“Mercury will change direction, turning retrograde (Rx), on election day, November 6th, 2012,” according to Virginia astrologer Raye Mathis.
The significance? “Mercury also changed direction on election day 2000,” recalls Mathis, a faculty member at Atlantic University. “In my client newsletter before the 2000 election I had suggested there could be a delay and we might not know who was elected President by the end of the night. I underestimated the effects that year.”
“Typical happenings during a Mercury Rx are computer crashes, travel delays, miscommunications of all kinds,” she explains. “Since election day is the day when the people of the United States communicate their wishes regarding their leader for the next 4 years, the potential will be there for a miscommunication of these wishes.”
Her conclusion: “In the 2012 election there could be a possible breakdown in communications, even recounts, or irregularities that might eventually have some court involvement (Mercury will be in Sagittarius, ruler of the courts).”
As above, so below? Could the results of this coming election be delayed by weeks or months of cacophonous litigation?
The answer is yes, in the view of some Pennsylvanians who have studied those electronic touch-screen voting contraptions.
Voters for Open & Transparent Elections in PA has been waging war for seven years against the “aging, unverifiable paperless voting machines” that the state uses–ostensibly to prevent a Florida-style hanging-chad debacle. Without a paper trail, however, there is no way to audit the outcome, i.e., to determine if your vote is accurately counted.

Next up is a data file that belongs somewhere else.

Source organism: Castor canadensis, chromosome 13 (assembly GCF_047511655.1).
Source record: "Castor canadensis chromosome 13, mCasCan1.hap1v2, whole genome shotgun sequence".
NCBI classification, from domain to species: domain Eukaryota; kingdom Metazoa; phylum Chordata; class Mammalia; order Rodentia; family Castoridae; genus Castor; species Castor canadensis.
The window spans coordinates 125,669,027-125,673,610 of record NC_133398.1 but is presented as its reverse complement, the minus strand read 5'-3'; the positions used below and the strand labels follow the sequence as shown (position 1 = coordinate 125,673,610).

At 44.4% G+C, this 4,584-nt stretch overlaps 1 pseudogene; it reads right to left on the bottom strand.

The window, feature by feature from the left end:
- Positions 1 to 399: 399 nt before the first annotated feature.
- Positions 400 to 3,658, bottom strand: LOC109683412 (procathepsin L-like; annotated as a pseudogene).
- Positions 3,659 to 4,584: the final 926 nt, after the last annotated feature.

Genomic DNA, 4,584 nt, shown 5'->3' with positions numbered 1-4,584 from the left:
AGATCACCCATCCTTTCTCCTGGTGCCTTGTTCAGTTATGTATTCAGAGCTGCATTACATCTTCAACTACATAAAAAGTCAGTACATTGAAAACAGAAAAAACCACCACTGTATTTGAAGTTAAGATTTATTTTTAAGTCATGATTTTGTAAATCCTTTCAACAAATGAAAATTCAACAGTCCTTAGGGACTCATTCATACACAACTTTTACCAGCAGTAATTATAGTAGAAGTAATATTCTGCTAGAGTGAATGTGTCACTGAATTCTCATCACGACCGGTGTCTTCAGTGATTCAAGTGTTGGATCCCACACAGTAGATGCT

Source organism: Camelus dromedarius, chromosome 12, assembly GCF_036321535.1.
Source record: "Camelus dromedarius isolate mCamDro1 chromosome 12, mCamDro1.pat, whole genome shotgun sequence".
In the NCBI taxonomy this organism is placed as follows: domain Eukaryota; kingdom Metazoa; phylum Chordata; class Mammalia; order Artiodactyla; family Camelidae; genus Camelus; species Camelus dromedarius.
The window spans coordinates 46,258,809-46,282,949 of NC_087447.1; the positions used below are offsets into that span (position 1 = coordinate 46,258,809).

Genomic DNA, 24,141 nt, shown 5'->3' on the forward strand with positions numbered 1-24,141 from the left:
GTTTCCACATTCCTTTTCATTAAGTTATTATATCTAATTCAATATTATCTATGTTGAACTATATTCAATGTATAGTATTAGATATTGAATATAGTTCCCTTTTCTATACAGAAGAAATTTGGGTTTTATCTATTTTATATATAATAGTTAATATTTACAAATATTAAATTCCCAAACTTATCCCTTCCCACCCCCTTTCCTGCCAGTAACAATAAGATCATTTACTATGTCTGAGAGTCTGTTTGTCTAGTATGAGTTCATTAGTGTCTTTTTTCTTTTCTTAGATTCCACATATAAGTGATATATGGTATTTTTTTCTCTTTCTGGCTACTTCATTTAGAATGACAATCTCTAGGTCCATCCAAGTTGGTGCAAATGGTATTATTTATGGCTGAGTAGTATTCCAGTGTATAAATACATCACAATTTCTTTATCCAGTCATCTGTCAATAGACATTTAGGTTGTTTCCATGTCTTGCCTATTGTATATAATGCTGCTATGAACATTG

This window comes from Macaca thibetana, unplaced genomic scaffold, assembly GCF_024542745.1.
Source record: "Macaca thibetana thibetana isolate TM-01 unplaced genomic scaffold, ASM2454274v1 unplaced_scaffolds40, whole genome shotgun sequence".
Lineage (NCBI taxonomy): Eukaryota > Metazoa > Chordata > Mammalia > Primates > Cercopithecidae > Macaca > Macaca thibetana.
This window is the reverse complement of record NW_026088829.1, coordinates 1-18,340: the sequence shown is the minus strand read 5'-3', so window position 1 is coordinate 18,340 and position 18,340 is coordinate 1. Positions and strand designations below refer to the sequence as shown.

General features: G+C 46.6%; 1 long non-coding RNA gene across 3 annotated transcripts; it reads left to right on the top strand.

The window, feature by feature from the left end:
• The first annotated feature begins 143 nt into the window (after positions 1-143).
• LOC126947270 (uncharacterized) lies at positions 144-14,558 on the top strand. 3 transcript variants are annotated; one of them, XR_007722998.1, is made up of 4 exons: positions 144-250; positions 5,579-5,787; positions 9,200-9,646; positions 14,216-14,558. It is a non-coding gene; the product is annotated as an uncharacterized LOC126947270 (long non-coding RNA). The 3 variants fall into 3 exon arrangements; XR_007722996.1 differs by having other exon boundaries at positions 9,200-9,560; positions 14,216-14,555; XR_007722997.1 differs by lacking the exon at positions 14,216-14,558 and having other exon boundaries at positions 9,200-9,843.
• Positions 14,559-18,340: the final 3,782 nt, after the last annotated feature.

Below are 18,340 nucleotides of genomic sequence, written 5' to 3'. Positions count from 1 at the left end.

VotePA’s executive director, Marybeth Kuznik, calls Pennsylvania “The State of Denial” because of its obliviousness to computer problems ranging from “extremely high levels of undervotes (indicating a large number of voters are not having their votes counted), to faulty programming and ballot preparation, to outright loss of votes due to machines being set up improperly on Election Day.”
That’s all a result of mere negligence. Is there an opening for intentional cheating?
Yes again, according to The Western Center for Journalism. In 26 U.S. states, officials in 900 counties don’t even get to count the e-ballots. Voters touching the screen are redirected to a private corporate site controlled by SOE software,” and now SOE has been acquired by SYCTL, a company located in Barcelona, Spain, that will record, count and report their votes. Somehow we’ve both privatized and outsourced our election process.
Do you remember when “upon opening the system for use in the District of Columbia, the University of Michigan fight song ‘The Victors’ was suddenly heard after the casting of each ballot”? Yes, TWCJ says, that was a SCYTL system that “had been hacked by U of M computer teachers and students in response to a challenge by SCYTL that anyone who wished to do so, might try!”
Aaron Klein reports that a study by the Florida Department of State found that “SCYTL’s remote voting software . . . is vulnerable to attack from insiders. . . . could lead to (1) voters being unable to cast votes; (2) an election that does not accurately reflect the will of the voters; and (3) possible disclosure of confidential information, such as the votes cast by individual voters” and “may be subject to attacks that could compromise the integrity of the votes cast.”
As Josef Stalin remarked, “Those who cast the votes decide nothing. Those who count the votes decide everything.”
Sounds like there’ll be plenty of work for those mercurial Sagittarian election lawyers–assuming, of course, that Hurricane Sandy doesn’t cut off the electricity to the polling places.